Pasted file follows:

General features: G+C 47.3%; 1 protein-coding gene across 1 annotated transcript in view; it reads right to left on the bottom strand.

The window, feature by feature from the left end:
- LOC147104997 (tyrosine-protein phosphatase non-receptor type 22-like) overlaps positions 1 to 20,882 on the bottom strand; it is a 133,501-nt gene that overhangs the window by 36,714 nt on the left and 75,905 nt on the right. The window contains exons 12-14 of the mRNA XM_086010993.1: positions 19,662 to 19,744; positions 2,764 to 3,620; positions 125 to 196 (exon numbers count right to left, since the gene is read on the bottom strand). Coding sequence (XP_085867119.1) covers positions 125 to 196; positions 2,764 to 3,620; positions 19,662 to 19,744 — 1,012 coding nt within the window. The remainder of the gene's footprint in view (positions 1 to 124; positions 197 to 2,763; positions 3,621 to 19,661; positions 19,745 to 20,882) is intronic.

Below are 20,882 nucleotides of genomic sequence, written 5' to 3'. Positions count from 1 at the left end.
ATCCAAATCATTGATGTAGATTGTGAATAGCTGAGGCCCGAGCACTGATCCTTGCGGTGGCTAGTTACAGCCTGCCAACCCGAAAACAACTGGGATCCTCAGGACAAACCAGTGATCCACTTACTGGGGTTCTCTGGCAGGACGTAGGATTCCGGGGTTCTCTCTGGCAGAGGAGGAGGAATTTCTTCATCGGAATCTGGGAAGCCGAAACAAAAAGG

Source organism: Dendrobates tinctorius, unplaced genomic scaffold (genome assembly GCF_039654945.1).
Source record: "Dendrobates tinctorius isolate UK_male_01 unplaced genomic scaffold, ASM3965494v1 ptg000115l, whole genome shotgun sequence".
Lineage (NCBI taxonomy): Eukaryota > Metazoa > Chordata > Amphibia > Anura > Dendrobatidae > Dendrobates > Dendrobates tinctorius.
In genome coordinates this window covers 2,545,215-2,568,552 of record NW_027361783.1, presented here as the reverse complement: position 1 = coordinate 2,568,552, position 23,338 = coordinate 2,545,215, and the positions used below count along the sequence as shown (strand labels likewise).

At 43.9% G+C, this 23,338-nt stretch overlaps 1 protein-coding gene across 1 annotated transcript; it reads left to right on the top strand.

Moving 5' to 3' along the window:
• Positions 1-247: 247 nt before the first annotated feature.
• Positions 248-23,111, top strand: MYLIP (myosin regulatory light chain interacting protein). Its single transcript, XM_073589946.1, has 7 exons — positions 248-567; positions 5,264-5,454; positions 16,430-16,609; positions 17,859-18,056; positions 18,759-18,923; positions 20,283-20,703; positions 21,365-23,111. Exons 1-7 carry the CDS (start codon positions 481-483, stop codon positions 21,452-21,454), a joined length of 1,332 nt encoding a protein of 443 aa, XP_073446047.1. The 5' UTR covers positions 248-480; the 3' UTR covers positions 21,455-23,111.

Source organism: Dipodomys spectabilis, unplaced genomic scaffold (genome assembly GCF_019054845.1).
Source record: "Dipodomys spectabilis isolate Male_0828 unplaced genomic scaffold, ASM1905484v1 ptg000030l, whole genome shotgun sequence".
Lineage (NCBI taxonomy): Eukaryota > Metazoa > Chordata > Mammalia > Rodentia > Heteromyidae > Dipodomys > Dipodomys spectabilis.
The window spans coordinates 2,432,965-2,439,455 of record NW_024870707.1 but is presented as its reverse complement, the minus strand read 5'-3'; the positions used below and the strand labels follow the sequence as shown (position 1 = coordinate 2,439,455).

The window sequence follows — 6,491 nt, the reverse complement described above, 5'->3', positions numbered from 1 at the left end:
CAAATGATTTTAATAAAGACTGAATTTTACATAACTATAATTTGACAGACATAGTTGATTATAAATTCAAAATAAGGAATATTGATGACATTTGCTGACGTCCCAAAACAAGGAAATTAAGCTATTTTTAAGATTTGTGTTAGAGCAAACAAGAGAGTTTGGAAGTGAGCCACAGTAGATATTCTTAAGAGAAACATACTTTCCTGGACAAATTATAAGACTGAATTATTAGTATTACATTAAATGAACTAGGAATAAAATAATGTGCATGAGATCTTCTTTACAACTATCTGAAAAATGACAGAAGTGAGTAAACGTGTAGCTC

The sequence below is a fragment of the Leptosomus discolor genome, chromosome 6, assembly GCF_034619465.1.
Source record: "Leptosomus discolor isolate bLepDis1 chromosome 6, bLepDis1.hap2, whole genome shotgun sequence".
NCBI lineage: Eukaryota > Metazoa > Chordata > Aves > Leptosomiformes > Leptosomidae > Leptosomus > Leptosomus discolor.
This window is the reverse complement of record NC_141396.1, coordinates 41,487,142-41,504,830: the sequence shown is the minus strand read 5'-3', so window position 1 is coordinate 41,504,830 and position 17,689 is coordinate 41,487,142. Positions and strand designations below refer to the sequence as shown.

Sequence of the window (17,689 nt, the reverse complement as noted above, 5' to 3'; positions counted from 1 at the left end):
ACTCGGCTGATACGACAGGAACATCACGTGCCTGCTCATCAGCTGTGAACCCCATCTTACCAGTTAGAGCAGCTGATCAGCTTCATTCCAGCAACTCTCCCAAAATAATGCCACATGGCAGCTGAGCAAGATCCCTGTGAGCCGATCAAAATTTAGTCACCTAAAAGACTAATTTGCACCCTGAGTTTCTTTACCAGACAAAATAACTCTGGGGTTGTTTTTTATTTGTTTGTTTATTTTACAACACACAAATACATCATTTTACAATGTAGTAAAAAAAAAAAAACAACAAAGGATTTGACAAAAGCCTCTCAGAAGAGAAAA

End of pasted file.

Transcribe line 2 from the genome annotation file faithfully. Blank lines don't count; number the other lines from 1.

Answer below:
The window, feature by feature from the left end: